NRHS Project Promise Head Not Qualified for Job

By Sam Kench

ystl 1 cover cropped

When Beth Colby left the district this school year her job of running after school Project Promise and handling the school’s ELO program was split into two positions. Amy Yeakle took over the ELO side of her duties, and the Project Promise aspect was filled by Lori Lane. Before Christmas break Ms. Lane viewed the Newfound Filmmaking Club’s sketch comedy show “Yes Son That is a Lion” After viewing it and deeming it offensive she informed the superintendent of her opinion. Without watching the video, superintendent Stacy Buckley ordered that all copies of the DVD be confiscated. Vice Principal Paul Hoiriis confiscated the remaining DVDs so that they could no longer be sold, with the stipulation that they would be returned at the end of the day. The DVDs were not returned at that time.

Ms. Lane offered to go through the video and point out which parts she found offensive. After the offer was accepted she recanted and refused to discuss the matter further. Ms. Lane has not responded to emails regarding the matter.

While in possession of the DVDs, Mr. Hoiriis and Ms. Lane claimed that the school (Project Promise) had ownership over the DVDs. Ms. Lane claimed that the school had paid for the DVDs and cases making them school property. The DVDs and cases were not purchased by the school. The materials used in the production of the DVDs were purchased independently by film making club members, as proof of purchase receipts illustrated. Mr. Hoiriis and Ms. Lane continued to claim the school’s ownership over the DVDs. Their stance was that since the school owned the camera that was used to make the video, they therefore owned the video itself. In a meeting the point was brought up that: This would be akin to the school claiming ownership of a students painting, because the school owned the brushes and paint used to make it. Mr. Hoiriis and Ms. Lane changed that claim of ownership, from physical ownership, to intellectual property. “Intellectual property (IP) refers to creations of the mind, such as inventions; literary and artistic works” (World Intellectual Property Association). Mr. Hoiriis and Ms. Lane stated that the school owned the intellectual and creative property of the film club. This would mean that the school owns the scripts written, the performances given by the actors, the actual footage, editing, effects, etc. This point was argued extensively.

During this time of deliberation Mr. Hoiriis stated that the video was not allowed to be sold within the school or elsewhere, he also said that the video could not be made available to the public through any means. It was not allowed to be shown anywhere, to be available for check out at the public library, to be shown on the public access channel, or to be available through any other avenue.

Eventually a document was signed saying that the school had no ownership over the DVDs and that they were a product of Brickwall Productions. The DVDs were then returned. After the DVDs were signed over, Ms. Lane stated that film making is not an art and that there is no education involved in it. She was not open to argument on this subject and insists that there is no artistic, creative, academic, or educational merits in the medium of film making.

Upon pressing Ms. Lane on this issue she revealed that she had officially disbanded the club. This decision was made of her own volition without consulting the administration, or anyone else. Mr. Hoiriis was not aware of this until it was brought to his attention after the meeting.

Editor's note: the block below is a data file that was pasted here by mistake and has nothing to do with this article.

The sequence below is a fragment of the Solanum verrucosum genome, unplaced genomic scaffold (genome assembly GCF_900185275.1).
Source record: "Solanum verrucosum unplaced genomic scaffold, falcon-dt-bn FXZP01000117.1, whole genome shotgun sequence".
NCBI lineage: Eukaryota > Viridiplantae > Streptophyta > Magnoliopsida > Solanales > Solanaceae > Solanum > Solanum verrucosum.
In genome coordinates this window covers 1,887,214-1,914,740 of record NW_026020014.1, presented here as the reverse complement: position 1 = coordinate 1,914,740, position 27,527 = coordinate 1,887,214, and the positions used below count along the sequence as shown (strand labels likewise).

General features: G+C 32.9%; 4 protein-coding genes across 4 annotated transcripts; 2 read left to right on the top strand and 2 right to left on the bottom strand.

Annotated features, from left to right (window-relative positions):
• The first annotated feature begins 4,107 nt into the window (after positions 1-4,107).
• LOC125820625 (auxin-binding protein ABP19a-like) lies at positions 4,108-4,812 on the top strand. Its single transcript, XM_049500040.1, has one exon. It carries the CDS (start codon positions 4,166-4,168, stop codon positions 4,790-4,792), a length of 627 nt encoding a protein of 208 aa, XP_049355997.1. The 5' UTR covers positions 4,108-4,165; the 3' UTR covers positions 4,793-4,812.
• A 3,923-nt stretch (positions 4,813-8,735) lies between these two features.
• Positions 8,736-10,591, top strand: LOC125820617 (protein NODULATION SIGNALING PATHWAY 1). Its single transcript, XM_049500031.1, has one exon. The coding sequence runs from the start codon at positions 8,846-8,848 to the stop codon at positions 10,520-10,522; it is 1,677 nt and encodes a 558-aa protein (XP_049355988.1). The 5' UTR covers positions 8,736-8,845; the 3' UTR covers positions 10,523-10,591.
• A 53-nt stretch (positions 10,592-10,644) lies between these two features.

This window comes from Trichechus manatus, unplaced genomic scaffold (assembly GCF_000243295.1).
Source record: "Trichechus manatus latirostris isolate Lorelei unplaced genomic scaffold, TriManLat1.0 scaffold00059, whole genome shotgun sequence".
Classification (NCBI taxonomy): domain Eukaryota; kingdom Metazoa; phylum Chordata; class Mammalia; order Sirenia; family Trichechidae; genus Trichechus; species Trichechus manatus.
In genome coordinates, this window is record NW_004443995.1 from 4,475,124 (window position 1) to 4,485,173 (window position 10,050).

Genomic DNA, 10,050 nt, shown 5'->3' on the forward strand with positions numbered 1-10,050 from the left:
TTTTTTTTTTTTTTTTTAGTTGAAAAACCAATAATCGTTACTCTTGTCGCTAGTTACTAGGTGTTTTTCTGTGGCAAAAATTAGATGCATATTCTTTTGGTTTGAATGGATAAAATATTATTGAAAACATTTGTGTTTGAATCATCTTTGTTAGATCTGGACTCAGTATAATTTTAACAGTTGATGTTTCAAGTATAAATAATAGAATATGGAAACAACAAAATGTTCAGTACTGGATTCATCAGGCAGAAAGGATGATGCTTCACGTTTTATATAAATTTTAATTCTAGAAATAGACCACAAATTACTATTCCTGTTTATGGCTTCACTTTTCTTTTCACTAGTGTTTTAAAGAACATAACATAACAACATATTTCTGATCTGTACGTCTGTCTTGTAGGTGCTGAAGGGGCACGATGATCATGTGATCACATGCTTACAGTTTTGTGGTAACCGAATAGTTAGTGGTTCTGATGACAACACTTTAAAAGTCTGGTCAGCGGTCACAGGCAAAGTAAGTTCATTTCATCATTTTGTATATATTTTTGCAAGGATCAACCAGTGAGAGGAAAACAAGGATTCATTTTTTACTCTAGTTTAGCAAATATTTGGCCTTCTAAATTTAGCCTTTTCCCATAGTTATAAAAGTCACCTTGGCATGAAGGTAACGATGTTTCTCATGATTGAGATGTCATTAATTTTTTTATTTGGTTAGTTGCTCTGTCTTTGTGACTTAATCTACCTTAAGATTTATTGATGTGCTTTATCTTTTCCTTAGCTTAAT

Ms. Lane disbanded the club on the basis that there was no educational or artistic aspect to filmmaking. She has no issue with the Geek Club, Anime Club, Cooking Club, Drama Club, Thespian Society, or Camera Club, so why the filmmaking club is being targeted is unknown.

Mike Place, a film professor at a local college, wrote in a letter explicitly stating how film making is educational. He detailed how filmmaking enriches academics and demonstrated the ways in which it teaches core subjects such as reading, writing and mathematics.

The New Hampshire representative of the 21st Century Community Learning Grant (The grant that Project Promise operates by), does not feel that Ms. Lane’s decision was justified. She also made aware that there are several film clubs supported by the grant around the country. Many students, staff, and community members have given their support to the former members of the filmmaking club and a petition on the matter has garnered over 50 signatures from people who find Ms. Lane’s actions unacceptable.




One Comment Add yours

  1. Tobias G. says:

    “She was not open to argument on this subject and insists that there is no artistic, creative, academic, or educational merits in the medium of film making.”

    This is a load of bull. Film making can be considered an art, as a matter of fact its taught in multiple vocational schools around the country including the school I attend. Saying it is not an art nor is it educational is like saying that it is worthless. Some of the products of digital media are not very useful but there are still hundreds of thousands of perfectly good products for digital media. She is basing her opinion over a material produced by this, and not the actual function its self. Its the same as saying guns are bad because they kill people.

    Not only that, but there are hundreds of scholarships based upon digital media.


Leave a Reply

Fill in your details below or click an icon to log in: Logo

You are commenting using your account. Log Out / Change )

Twitter picture

You are commenting using your Twitter account. Log Out / Change )

Facebook photo

You are commenting using your Facebook account. Log Out / Change )

Google+ photo

You are commenting using your Google+ account. Log Out / Change )

Connecting to %s